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This is the website for the City of Boston’s new Planning Department, which launched on July 1. The staff and many responsibilities of the Boston Planning & Development Agency have moved to the Planning Department of the City of Boston including planning & zoning, urban design, development review, and real estate divisions. Please excuse any misalignment you may see on our site as we transition to the City. Learn more

The Fairmount Indigo Planning Initiative was a three-year BRA study begun in February 2012 by the City of Boston. The planning initiative looked at short and long term strategies for improving capital investment, public realm improvements and job access along the 9.2 mile Fairmount Indigo commuter rail line, which links South Station to Readville, crossing through Roxbury, Dorchester, Mattapan, and Hyde Park. The initiative is the BRA’s largest planning study to date and will impact 132,000 residents who live within a half-mile of the commuter rail line. The study identified corridor wide opportunities for commercial and residential development, transit access, public realm enhancements, and community building initiatives. This study will lay the groundwork for new opportunities to improve resident quality of life.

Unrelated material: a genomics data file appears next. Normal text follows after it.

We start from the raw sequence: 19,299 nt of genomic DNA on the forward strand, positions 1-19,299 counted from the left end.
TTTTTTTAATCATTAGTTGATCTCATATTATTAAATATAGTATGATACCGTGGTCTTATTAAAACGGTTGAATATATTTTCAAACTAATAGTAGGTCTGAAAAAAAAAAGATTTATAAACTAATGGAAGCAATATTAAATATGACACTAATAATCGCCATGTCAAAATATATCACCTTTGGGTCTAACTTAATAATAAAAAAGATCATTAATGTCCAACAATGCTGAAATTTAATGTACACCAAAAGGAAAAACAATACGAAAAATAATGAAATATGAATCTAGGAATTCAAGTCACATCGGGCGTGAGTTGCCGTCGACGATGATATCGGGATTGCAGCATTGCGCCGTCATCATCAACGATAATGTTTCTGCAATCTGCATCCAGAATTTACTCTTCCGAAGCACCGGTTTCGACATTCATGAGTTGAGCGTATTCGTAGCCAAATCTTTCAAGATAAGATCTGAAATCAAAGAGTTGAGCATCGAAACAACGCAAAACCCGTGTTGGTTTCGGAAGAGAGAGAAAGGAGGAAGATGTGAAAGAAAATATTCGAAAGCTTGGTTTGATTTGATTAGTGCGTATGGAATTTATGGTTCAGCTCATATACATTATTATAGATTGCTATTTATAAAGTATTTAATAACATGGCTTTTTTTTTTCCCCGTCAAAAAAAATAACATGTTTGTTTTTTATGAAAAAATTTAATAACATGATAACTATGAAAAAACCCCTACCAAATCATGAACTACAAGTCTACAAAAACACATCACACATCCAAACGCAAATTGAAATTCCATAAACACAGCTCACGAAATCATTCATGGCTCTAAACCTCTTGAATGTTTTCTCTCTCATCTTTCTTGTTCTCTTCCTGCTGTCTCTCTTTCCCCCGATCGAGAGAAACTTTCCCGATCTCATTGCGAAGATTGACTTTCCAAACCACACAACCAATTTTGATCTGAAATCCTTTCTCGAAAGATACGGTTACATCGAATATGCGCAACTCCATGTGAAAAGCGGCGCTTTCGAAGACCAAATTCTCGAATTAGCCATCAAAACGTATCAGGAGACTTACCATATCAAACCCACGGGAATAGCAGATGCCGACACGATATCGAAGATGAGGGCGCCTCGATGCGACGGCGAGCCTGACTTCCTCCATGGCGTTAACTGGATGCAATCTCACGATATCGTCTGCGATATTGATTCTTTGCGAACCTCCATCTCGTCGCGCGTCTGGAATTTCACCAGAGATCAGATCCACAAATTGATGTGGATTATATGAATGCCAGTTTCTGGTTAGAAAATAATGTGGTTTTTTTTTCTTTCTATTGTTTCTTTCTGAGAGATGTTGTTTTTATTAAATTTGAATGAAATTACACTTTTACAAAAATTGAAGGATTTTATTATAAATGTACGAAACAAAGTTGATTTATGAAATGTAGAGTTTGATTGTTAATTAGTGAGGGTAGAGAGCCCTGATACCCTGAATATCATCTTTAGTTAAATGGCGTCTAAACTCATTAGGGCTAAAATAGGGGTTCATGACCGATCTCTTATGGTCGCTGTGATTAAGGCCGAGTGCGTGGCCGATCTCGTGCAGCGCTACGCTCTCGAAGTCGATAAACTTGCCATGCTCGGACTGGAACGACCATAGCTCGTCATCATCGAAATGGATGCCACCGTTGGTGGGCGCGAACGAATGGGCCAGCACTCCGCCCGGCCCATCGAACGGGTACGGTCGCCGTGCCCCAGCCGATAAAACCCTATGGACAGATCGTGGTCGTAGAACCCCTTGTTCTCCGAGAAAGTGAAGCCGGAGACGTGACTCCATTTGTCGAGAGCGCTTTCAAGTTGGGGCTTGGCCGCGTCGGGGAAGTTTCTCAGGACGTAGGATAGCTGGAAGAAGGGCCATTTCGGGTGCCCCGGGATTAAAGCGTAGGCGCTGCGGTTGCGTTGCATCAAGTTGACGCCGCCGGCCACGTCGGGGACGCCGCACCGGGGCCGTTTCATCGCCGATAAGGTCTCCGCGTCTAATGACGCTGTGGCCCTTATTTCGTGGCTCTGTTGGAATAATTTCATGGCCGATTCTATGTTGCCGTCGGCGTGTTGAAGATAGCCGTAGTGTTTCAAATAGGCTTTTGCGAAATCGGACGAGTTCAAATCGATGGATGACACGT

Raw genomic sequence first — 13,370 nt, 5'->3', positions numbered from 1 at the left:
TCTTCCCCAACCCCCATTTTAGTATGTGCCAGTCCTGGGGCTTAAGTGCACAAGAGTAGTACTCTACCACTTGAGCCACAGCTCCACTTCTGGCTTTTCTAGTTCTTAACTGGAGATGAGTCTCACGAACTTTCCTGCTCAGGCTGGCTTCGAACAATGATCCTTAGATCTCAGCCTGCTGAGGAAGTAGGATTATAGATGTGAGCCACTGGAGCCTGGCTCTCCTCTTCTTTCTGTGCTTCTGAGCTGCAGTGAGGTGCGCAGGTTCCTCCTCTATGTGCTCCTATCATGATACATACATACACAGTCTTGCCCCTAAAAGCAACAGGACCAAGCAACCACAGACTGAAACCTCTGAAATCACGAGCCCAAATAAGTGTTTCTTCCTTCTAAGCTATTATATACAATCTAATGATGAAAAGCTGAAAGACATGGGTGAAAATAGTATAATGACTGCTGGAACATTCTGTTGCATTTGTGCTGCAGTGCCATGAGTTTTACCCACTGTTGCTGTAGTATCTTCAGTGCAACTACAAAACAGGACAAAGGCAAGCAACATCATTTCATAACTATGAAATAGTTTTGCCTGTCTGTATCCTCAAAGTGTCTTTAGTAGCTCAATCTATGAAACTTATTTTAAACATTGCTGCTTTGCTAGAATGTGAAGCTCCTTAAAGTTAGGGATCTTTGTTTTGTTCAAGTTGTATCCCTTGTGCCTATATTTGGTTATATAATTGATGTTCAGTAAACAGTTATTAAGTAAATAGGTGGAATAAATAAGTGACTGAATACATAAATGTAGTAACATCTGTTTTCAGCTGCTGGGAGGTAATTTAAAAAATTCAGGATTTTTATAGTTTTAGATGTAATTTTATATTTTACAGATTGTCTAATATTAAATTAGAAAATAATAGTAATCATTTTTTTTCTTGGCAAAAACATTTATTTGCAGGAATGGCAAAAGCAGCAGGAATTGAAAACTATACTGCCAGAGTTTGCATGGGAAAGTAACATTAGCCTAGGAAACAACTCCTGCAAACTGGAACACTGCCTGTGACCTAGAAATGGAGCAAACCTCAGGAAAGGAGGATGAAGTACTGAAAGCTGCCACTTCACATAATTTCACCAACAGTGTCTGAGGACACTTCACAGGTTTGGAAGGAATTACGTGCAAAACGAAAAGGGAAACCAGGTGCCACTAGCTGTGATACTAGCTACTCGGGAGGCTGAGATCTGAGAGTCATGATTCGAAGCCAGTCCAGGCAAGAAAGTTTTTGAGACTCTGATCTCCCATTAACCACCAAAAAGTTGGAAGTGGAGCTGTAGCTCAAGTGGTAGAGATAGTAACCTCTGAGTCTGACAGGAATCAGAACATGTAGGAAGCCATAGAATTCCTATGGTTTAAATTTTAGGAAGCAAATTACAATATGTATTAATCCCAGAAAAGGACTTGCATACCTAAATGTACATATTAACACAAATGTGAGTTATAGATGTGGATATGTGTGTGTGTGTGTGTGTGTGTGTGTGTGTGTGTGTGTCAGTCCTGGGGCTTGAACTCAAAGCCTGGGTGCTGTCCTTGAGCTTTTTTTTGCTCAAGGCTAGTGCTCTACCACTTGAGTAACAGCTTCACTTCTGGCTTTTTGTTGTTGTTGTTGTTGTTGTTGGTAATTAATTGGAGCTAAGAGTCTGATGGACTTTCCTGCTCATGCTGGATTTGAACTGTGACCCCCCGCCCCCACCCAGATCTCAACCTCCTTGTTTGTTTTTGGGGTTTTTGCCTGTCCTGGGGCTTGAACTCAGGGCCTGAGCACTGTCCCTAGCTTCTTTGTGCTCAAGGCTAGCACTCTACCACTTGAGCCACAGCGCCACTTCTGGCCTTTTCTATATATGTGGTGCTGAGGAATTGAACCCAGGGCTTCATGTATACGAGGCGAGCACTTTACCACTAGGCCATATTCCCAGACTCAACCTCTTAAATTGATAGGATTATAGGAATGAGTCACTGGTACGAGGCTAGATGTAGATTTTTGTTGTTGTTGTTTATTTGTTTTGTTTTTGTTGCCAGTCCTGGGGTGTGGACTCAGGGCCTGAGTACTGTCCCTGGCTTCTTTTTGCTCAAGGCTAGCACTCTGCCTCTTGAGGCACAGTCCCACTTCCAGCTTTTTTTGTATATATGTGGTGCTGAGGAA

Planning Process

The Fairmount Indigo Planning Initiative is a multi-tiered planning initiative comprised of the following geographies with clearly defined focus on micro and macro goals. The principle components are:

Corridor-wide Planning

Upham's Corner Station Area

Blue Hill Ave/Cummins Hwy Station Area

Four Corners/Geneva Ave Station Area


Throughout the planning process, the BRA managed a consultant team, coordinated with other City departments, local foundations, neighborhood stakeholders and interfaced with community Advisory Groups and managed the community outreach process.

Advisory Groups

Working closely with area stakeholders and local communities, the Mayor of Boston appointed several Advisory Groups (“AG”) to help guide the planning process and create a bridge with local communities. These AGs included representatives of local residents, community groups, businesses, non-profit organizations and other neighborhood institutions, as well as experts from related professional organizations.

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